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Artnet News
Aug. 23, 2005 

Philosopher and art critic Arthur C. Danto is organizing an exhibition of nine artistic responses to 9/11, in a show that is conceived not as an ordinary art exhibition but as "an act of piety." Titled "The Art of 9/11," the show is on view at Apexart in Tribeca in Manhattan, Sept. 7-Oct. 15, 2005. "Even non-artists respond to tragedy with art," Danto writes. "Among the many unforgettable experiences of the early aftermath of the attacks was the unprompted appearance of little shrines in public spaces everywhere. By nightfall, New York was a complex of vernacular altars." Participating artists are Audrey Flack, Leslie King-Hammond, Jeffrey Lohn, Mary Miss, Lucio Pozzi, Ursula Von Rydingsvard, Cindy Sherman, Barbara Westman and Robert Rahway Zakanitch.

The Lower Manhattan Cultural Council has organized "What Comes After: Cities, Art and Recovery," Sept. 8-11, 2005, a "cultural summit" featuring over 60 artists, architects and intellectuals marking the fourth anniversary weekend of 9/11. Six roundtable discussions are slated for the Tribeca Performing Arts Center at the Borough of Manhattan Community College on Chambers Street; exhibitions include "book" at 15 Nassau in the Financial District, "After Effects" at the Tribeca Performing Arts Center, and artist Chang-Jin Lee’s "Homeland Security Garden" at the World Financial Center in Battery Park City. Other events include a performance by Diamanda Galás at Pace University by City Hall and a night of political cabaret at Joe’s Pub on Lafayette Street. For details, see

The two events, by the way, should also stand as the beginning of a strong art-world reproach to the disgraceful anti-art posturing of New York Republicans in the debate over the Ground Zero memorial [see Artnet News, July 20, 2005].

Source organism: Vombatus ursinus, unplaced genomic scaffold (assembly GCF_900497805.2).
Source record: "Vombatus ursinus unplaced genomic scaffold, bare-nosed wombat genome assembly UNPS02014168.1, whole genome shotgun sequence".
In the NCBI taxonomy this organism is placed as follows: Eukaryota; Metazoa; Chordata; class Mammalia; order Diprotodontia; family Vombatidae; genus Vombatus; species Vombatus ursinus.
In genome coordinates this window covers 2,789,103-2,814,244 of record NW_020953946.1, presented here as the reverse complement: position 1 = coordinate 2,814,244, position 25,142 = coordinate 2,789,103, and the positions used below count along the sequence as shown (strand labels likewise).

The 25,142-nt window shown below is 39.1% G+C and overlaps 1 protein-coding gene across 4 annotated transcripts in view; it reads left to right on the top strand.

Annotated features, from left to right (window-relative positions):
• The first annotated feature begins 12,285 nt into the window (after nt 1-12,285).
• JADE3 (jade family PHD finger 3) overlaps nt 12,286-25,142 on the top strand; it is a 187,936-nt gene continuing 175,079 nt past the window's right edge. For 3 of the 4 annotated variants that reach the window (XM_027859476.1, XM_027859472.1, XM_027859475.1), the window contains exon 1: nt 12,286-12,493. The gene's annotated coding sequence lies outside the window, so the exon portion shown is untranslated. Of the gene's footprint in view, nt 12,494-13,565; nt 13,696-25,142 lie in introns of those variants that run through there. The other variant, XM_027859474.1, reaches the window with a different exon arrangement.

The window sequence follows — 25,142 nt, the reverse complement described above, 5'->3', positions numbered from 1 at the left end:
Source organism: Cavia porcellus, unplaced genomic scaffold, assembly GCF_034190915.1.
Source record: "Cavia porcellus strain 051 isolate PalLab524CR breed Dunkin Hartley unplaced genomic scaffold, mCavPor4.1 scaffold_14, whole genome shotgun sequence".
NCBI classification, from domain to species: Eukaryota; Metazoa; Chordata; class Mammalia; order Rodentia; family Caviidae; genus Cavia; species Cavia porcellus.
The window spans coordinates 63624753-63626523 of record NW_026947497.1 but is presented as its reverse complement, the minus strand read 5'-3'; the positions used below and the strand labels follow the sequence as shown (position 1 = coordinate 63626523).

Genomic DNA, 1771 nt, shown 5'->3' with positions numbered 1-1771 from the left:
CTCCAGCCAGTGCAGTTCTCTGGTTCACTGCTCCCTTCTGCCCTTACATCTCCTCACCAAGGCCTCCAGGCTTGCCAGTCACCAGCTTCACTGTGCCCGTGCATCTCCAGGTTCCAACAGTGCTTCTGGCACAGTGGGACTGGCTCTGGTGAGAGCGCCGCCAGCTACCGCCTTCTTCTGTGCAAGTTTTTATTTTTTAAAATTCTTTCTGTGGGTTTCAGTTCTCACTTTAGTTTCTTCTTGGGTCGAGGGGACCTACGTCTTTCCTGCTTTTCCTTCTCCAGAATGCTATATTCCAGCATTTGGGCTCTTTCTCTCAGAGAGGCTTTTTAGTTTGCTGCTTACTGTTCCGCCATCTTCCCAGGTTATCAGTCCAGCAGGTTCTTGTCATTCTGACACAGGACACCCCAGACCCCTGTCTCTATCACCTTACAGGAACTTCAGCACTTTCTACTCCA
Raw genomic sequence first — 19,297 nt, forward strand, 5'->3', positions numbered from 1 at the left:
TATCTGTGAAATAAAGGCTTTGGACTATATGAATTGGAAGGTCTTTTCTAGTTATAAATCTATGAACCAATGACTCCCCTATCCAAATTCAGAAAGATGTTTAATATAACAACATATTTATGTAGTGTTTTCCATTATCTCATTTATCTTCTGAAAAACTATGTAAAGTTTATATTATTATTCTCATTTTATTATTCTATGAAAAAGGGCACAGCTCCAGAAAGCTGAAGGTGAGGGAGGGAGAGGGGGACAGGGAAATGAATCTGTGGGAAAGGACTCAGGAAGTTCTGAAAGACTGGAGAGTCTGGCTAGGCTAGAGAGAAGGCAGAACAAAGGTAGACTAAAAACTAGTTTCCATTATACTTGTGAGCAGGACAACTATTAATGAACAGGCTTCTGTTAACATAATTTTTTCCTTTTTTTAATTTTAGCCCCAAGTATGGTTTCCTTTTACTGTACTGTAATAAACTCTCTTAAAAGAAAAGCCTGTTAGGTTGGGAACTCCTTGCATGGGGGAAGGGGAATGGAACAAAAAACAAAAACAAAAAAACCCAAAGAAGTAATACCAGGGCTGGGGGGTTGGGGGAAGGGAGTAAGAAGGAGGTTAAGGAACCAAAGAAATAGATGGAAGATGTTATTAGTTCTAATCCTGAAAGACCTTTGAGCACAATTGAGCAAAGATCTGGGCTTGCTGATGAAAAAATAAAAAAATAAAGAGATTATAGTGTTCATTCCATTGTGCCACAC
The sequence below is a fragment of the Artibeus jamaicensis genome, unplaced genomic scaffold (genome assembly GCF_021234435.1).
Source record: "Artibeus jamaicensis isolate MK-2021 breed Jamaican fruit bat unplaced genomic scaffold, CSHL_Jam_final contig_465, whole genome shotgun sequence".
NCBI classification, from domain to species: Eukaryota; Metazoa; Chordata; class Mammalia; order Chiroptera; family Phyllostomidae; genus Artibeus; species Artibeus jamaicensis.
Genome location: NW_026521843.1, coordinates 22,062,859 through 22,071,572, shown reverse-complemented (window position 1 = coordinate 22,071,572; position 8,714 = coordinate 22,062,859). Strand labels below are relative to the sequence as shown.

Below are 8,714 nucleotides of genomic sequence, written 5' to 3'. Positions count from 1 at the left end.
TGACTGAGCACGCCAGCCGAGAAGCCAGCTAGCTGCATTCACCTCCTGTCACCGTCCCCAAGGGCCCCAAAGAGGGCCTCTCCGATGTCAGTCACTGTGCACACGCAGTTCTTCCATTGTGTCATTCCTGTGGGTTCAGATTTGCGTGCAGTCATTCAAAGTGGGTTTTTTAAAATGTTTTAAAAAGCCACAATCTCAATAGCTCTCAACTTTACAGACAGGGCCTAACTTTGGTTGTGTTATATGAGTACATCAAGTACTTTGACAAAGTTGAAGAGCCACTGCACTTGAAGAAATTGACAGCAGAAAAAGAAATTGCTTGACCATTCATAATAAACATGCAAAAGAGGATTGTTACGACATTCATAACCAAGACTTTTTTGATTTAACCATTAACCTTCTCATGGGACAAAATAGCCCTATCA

As a matter of policy, visitors aren’t allowed to take photographs of the artworks in "Greater New York 2005," Mar. 13-Sept. 26, 2005, the vast survey exhibition of emerging art mounted at the P.S.1 in Long Island City. In response to this "Stalinesque ban" -- to use the words of critic and artist Tom Moody -- the collector James Wagner launched a special "Free the Art" web gallery on his popular art blog, featuring drawings and sketches of works in the show contributed by other artists. So far, eight drawings have come in the e-mail. See

A word of caution for those thinking about trading in their IRA for A-R-T: A story in the Aug. 22, 2004, Wall Street Journal reports that "art funds" are having increasing difficulty in attracting actual investors. The report takes as its starting point the recent retreat of the Dutch financial group ANB Amro Holding NV, which had hoped to launch a "fund of funds" to underwrite a variety of art-as-investment schemes, but recently scrapped the proposal after its advisors, the London-based art consulting firm Seymour Management, found that interest is lagging among investors.

This fiduciary ennui flies in the face of skyrocketing auction prices for art. The explanation? The WSJ report lists several possible causes, including a lack of reliable information about art values, given that most art is privately sold, and high sales commissions for middlemen like auction houses and galleries, which cut into the profitability of the sector for potential investors. The story ends on a positive note, however, reporting returns of 10-15 percent for London’s Fine Art Fund, run by former Christie’s exec Philip Hoffman. Stay tuned.